Bank-to-Bank or Paired EFI injects half the amount of fuel (lb/hr - PW), twice for each combustion cycle (4-stroke engine). Sequential EFI injects the total amount of fuel (lb/hr - PW), once for each combustion cycle (4-stroke engine). So even though the net amount of fuel injected is the same, sequential EFI does it with half as many injector events, by injecting twice the amount of lb/hr - pulse width fuel. The injector duty cycle remains the same but with a doubled pulse width of sequential injection. The increased injector pulse width is why large injectors can still idle good under sequential control but not under Bank-to-Bank control (or Paired). Different injection method but essentially the same amount of fuel consumed.
Sequential injection will always get slightly better fuel economy and cleaner exhaust emissions. Also, according to page 152 of "How to Tune and Modify Engine Management Systems" (book by Jeff Hartman), sequential injection always gains power at peak torque and at peak horsepower. However, for racing applications, the most significant benefit to sequential injection is good idle quality with very large injectors (for the reasons in my quote above), and individual cylinder fuel correction (adjustments).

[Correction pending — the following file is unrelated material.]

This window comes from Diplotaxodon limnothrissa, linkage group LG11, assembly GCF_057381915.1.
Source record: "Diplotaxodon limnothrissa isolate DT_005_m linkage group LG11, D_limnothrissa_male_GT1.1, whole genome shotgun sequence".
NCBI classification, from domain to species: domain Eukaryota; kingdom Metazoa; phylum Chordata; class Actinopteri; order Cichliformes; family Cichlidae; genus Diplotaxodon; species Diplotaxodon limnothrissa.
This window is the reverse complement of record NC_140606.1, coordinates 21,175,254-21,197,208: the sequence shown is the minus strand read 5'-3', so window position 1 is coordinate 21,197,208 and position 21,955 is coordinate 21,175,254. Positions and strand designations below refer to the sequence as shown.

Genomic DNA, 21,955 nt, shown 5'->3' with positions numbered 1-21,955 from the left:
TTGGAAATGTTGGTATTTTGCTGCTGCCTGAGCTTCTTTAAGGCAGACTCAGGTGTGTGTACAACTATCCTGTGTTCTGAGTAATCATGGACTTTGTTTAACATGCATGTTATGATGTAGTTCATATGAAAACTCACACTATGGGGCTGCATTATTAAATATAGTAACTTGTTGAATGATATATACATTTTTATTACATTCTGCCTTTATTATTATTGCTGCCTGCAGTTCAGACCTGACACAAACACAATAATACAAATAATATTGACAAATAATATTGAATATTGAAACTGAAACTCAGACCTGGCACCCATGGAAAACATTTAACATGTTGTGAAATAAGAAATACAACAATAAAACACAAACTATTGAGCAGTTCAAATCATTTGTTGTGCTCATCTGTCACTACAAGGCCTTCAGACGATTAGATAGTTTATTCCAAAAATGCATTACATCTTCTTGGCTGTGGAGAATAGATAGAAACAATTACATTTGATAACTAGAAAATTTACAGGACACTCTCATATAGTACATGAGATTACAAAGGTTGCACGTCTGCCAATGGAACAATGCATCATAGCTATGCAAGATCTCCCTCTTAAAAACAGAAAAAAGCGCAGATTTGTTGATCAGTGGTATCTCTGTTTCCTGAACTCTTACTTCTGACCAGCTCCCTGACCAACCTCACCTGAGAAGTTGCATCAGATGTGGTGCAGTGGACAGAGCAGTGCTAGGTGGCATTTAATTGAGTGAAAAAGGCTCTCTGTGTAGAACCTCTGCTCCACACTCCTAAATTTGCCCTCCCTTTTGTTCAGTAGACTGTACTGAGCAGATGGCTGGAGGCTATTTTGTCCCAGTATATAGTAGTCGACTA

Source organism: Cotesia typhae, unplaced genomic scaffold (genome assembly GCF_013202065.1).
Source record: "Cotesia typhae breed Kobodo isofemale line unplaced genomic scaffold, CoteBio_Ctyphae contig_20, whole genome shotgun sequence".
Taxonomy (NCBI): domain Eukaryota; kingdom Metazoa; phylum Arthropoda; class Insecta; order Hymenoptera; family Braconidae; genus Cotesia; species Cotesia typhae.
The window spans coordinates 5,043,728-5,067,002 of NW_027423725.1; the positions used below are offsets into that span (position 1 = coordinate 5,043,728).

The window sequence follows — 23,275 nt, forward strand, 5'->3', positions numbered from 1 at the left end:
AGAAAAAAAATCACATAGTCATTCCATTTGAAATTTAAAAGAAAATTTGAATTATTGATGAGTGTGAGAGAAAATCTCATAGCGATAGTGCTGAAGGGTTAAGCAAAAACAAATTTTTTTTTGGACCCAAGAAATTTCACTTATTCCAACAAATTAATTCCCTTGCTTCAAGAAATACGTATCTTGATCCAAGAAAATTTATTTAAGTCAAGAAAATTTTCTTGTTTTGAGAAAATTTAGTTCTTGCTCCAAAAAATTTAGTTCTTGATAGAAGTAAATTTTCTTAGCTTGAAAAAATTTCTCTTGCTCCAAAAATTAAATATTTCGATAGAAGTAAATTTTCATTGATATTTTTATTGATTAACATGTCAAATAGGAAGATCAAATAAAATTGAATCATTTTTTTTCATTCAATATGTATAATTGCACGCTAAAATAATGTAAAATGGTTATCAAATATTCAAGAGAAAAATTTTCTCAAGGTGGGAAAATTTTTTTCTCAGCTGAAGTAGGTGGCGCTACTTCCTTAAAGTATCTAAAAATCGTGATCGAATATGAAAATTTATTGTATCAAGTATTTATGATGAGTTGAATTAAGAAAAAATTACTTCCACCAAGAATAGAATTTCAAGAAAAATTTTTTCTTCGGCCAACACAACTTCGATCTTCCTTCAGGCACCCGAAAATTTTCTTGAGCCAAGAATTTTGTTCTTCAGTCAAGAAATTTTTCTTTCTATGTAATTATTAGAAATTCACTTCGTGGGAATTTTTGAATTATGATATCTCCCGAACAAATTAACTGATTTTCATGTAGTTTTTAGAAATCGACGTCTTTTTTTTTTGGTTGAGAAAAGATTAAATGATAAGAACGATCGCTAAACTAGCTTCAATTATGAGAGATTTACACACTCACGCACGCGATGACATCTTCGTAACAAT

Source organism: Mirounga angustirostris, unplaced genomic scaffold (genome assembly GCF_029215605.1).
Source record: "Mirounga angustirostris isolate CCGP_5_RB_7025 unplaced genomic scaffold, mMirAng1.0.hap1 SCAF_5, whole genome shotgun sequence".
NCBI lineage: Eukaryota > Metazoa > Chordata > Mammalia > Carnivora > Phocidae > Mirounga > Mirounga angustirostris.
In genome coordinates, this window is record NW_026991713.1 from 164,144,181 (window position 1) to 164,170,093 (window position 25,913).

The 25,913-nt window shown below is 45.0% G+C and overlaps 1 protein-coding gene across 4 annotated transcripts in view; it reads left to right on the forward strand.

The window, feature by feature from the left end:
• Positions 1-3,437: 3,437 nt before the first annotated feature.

Another benefit of sequential EFI, is the capability to phase the injector timing, during the intake stroke for best efficiency. Also, since sequential EFI only injects once per cycle, the injector dead time is not doubled (like it is with non-sequential injection, which results in decreased fuel flow and sometimes requires a larger injector to compensate).
(Read "Injection Timing", "Injector Dead Time" & "Individual Cylinder Trim".)
An individual runner intake manifold (multiple throttle bodies) is the one application where sequential injection has the least amount of benefits (power-wise), because the individual runner design gets it's own (isolated) air & fuel supply for each cylinder.
Holley's Untimed Sequential injection strategy still injects once per revolution, but without a cam sync sensor. Untimed Sequential injection (like full sequential), also has the benefit of improved 'fuel rail pressure balance' (pulses), even though it doesn't inject in sequence with each cylinder's intake valve opening. It still injects fuel in accordance to the engine's firing order (programmed into EFI software), however, without a cam sync sensor, it can't identify #1 cylinder.